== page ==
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What Boards Need to Know About Cyber Insurance and Regulatory Change


The escalating pace and scale of cyber-attacks, as well as the growing financial stakes, is making cyber risk a regular item on boardroom agendas. Company directors need to be increasingly focused on protecting the firm from the significant economic impact of cyber events, including revenue loss, recovery expenses, liability costs, and regulatory fines.

Regulators also are more actively looking at how organizations address cyber risks and how they manage their responsibilities to key stakeholders. In 2018 the US Securities and Exchange Commission approved new interpretative guidance that outlines requirements for publicly traded companies to disclose cybersecurity risks and material incidents (see sidebar).

So even as the financial costs of cyber threats rise, the regulatory stakes are also rising as more regulators impose stricter requirements on businesses.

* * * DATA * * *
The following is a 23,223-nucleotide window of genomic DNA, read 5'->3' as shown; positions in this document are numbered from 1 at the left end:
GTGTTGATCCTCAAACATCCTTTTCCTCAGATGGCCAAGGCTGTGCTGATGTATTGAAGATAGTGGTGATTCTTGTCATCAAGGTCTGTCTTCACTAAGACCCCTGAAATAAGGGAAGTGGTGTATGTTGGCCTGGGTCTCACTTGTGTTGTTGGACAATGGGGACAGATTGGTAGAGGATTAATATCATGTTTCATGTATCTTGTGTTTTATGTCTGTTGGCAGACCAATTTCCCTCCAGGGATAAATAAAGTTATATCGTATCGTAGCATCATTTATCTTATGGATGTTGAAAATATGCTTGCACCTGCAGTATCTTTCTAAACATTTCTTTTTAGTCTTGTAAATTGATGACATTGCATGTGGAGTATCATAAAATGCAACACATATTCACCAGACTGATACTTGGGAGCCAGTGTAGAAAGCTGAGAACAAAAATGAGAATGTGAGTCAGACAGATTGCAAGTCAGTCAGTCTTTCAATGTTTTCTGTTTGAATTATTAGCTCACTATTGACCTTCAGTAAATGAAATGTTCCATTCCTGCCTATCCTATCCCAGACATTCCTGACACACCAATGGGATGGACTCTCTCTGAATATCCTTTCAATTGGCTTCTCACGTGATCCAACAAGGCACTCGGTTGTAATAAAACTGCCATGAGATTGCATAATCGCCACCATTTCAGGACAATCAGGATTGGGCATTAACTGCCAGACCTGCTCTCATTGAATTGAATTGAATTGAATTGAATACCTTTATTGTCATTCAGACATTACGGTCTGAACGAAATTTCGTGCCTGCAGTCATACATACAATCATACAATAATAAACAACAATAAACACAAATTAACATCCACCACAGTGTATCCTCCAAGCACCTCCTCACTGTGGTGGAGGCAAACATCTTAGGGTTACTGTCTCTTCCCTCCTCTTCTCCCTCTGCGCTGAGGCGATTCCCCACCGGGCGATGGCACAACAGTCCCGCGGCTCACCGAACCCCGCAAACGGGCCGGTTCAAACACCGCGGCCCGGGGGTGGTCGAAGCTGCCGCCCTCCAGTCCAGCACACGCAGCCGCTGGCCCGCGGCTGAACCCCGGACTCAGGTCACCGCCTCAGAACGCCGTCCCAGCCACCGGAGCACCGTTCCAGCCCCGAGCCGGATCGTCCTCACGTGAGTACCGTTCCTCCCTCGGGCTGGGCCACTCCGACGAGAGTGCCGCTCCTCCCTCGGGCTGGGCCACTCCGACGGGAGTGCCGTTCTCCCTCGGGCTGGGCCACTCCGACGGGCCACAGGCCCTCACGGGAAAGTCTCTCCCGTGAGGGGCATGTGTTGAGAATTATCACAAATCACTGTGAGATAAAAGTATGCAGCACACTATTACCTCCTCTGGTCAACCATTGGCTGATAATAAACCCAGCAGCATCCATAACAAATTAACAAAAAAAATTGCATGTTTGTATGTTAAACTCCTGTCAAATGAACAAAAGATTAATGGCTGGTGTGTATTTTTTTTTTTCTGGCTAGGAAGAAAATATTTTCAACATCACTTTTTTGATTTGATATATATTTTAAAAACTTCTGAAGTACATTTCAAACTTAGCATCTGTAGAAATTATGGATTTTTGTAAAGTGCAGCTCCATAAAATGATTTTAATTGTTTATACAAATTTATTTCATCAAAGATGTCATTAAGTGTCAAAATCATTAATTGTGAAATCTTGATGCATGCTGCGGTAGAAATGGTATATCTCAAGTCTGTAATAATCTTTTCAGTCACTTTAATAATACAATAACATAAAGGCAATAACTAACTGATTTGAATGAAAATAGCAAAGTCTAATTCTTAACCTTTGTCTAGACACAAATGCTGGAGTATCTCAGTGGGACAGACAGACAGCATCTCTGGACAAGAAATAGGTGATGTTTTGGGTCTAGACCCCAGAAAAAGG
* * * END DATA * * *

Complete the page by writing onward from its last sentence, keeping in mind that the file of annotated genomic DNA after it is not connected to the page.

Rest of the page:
The increasing adoption of insurance to transfer cyber risk and a more rigorous regulatory approach to cyber risk management dovetail in numerous ways. Many of the new regulatory requirements and guidance around cyber risk assessment, prevention and management, executive and board-level ownership, and event disclosure and response, are the same practices that should inform an organization’s decision-making around cyber insurance investment. The assessment, evaluation, and modeling processes that are essential foundations for purchasing cyber insurance are, in many ways, aligned with the practices called for in the SEC’s guidance.

Given the increasing business risk of cyber events – from business interruption to revenue loss to regulatory enforcement actions – corporate leaders need to understand their responsibilities in understanding and protecting their companies from those risks. They are advised to align their policies and practices to abide by the SEC’s recommendations and to consider insurance market coverage that can help protect against cyber event-related losses and regulatory liabilities.